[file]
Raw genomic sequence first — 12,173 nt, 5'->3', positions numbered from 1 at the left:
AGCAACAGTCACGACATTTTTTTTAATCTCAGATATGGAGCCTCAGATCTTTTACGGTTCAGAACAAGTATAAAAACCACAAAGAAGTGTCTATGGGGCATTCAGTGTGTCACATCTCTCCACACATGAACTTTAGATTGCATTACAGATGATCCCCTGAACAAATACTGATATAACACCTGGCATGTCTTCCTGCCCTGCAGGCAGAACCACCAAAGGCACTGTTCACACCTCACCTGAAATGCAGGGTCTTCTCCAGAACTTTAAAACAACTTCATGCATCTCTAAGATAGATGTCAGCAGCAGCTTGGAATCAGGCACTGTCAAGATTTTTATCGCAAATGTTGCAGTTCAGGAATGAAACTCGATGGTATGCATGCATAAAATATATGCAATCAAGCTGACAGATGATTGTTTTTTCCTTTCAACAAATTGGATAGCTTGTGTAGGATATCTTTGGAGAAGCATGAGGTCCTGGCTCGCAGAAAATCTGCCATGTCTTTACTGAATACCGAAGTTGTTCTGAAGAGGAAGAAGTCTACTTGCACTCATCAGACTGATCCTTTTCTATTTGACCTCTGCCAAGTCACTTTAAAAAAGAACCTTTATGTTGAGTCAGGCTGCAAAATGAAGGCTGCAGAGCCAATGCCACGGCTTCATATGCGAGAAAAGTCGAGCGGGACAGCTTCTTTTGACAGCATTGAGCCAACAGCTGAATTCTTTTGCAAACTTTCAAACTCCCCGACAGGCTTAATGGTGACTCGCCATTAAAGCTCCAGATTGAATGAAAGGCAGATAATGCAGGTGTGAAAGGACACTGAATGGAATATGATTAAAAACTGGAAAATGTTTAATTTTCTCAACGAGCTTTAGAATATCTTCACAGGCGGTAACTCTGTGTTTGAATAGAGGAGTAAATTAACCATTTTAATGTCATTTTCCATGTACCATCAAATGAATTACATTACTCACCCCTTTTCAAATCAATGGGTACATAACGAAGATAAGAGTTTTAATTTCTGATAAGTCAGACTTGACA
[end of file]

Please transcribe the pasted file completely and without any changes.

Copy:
Raw genomic sequence first — 12,173 nt, 5'->3', positions numbered from 1 at the left:
AGCAACAGTCACGACATTTTTTTTAATCTCAGATATGGAGCCTCAGATCTTTTACGGTTCAGAACAAGTATAAAAACCACAAAGAAGTGTCTATGGGGCATTCAGTGTGTCACATCTCTCCACACATGAACTTTAGATTGCATTACAGATGATCCCCTGAACAAATACTGATATAACACCTGGCATGTCTTCCTGCCCTGCAGGCAGAACCACCAAAGGCACTGTTCACACCTCACCTGAAATGCAGGGTCTTCTCCAGAACTTTAAAACAACTTCATGCATCTCTAAGATAGATGTCAGCAGCAGCTTGGAATCAGGCACTGTCAAGATTTTTATCGCAAATGTTGCAGTTCAGGAATGAAACTCGATGGTATGCATGCATAAAATATATGCAATCAAGCTGACAGATGATTGTTTTTTCCTTTCAACAAATTGGATAGCTTGTGTAGGATATCTTTGGAGAAGCATGAGGTCCTGGCTCGCAGAAAATCTGCCATGTCTTTACTGAATACCGAAGTTGTTCTGAAGAGGAAGAAGTCTACTTGCACTCATCAGACTGATCCTTTTCTATTTGACCTCTGCCAAGTCACTTTAAAAAAGAACCTTTATGTTGAGTCAGGCTGCAAAATGAAGGCTGCAGAGCCAATGCCACGGCTTCATATGCGAGAAAAGTCGAGCGGGACAGCTTCTTTTGACAGCATTGAGCCAACAGCTGAATTCTTTTGCAAACTTTCAAACTCCCCGACAGGCTTAATGGTGACTCGCCATTAAAGCTCCAGATTGAATGAAAGGCAGATAATGCAGGTGTGAAAGGACACTGAATGGAATATGATTAAAAACTGGAAAATGTTTAATTTTCTCAACGAGCTTTAGAATATCTTCACAGGCGGTAACTCTGTGTTTGAATAGAGGAGTAAATTAACCATTTTAATGTCATTTTCCATGTACCATCAAATGAATTACATTACTCACCCCTTTTCAAATCAATGGGTACATAACGAAGATAAGAGTTTTAATTTCTGATAAGTCAGACTTGACA